NHS England and NHS Improvement have called on the Government to clarify who is accountable for the nursing workforce and the chronic problems it’s currently facing.

Following ongoing pressure from nursing unions, the two organisations met today and recommend that the government should “revisit with partners whether national responsibilities and duties in relation to workforce functions are sufficiently clear.”

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With around 40,000 unfilled nursing vacancies in the NHS in England and thousands more throughout social care, the Royal College of Nursing (RCN) believes the Secretary of State for Health and Social Care should be legally accountable for the workforce.

Along with other health care leaders, Dame Donna Kinnair, Chief Executive & General Secretary of the RCN, written to the Government calling for the legislation proposed by NHS England and NHS Improvement to be included in the forthcoming Queen’s Speech.

Staff shortages have reached ‘alarming levels’.

Responding to the news, Dame Donna Kinnair said: “We are pleased that NHS England and NHS Improvement has recognised the concerns of RCN members and the public and has stated that the issue of accountability for workforce planning and supply remains an area that needs be resolved.”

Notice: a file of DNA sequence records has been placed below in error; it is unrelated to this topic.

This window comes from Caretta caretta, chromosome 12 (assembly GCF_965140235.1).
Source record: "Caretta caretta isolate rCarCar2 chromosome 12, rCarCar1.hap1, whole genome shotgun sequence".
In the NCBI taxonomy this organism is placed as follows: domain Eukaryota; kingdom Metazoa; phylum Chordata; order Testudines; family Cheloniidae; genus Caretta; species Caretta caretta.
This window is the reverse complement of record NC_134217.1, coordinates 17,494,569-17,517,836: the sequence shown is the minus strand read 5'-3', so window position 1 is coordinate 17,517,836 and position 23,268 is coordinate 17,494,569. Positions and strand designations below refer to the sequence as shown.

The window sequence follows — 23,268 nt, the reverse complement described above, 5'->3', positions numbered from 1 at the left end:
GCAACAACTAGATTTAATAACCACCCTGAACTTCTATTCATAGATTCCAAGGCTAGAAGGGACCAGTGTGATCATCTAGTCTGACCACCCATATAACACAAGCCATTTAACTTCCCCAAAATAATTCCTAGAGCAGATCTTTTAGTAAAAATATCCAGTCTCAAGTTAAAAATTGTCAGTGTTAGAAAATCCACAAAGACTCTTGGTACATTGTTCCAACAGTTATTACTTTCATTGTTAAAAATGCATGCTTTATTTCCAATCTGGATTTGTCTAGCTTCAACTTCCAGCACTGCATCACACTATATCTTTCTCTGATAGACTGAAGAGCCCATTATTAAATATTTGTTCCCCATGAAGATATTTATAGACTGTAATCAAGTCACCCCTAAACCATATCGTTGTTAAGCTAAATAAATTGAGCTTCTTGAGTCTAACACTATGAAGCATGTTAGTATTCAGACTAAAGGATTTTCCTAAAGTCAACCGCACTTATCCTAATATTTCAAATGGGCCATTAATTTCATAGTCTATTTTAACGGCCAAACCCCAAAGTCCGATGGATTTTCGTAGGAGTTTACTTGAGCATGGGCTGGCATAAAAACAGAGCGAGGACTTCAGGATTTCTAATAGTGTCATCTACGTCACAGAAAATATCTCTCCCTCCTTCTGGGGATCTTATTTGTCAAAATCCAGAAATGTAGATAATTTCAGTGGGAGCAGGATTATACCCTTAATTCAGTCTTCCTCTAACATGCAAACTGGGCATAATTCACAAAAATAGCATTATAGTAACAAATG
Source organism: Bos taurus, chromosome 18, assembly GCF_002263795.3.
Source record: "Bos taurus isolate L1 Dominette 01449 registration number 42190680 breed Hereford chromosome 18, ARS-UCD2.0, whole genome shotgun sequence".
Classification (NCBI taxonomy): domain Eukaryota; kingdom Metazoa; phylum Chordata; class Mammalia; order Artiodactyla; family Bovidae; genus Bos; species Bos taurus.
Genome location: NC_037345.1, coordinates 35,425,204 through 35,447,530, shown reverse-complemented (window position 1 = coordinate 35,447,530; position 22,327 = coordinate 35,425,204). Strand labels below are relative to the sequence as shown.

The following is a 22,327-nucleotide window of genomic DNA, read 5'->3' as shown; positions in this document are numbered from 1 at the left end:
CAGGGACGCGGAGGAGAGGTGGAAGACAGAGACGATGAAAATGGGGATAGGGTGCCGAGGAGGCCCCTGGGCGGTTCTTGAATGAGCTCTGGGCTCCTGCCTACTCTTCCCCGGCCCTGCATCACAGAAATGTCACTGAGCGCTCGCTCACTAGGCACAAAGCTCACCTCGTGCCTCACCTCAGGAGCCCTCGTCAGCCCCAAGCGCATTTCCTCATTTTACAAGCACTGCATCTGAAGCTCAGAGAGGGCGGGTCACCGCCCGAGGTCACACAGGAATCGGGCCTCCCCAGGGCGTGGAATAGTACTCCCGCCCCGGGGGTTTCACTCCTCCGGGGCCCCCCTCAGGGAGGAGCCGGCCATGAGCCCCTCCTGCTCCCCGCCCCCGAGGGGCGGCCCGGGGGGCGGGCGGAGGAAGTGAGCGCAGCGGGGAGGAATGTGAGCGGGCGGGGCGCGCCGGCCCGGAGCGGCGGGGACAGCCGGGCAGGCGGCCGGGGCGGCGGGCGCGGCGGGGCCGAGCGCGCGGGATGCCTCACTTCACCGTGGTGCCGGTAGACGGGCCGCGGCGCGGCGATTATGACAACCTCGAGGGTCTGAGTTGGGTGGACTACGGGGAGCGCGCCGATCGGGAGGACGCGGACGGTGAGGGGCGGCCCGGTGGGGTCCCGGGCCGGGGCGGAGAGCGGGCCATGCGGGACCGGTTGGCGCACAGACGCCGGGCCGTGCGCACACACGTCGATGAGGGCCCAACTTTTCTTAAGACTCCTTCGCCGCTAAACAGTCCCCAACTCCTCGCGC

“In the week after we have launched a major public facing campaign calling for investment in the nursing workforce as well as for accountability to be clarified in the law, yet again, the case is made for this to be taken seriously.

“We are clear that government is well placed to determine how accountability can be clarified in law.

Adding; “Staff shortages have reached alarming levels with at least 40,000 vacant registered nurse posts in the NHS in England alone with thousands more vacancies in public health and social care.

“We now hope government will listen to this message, as well as the voices of the thousands of members that responded to the NHS England engagement process, and bring forward this legislation, taking the opportunity to include accountability in government and throughout the health and care system, for workforce planning and supply.”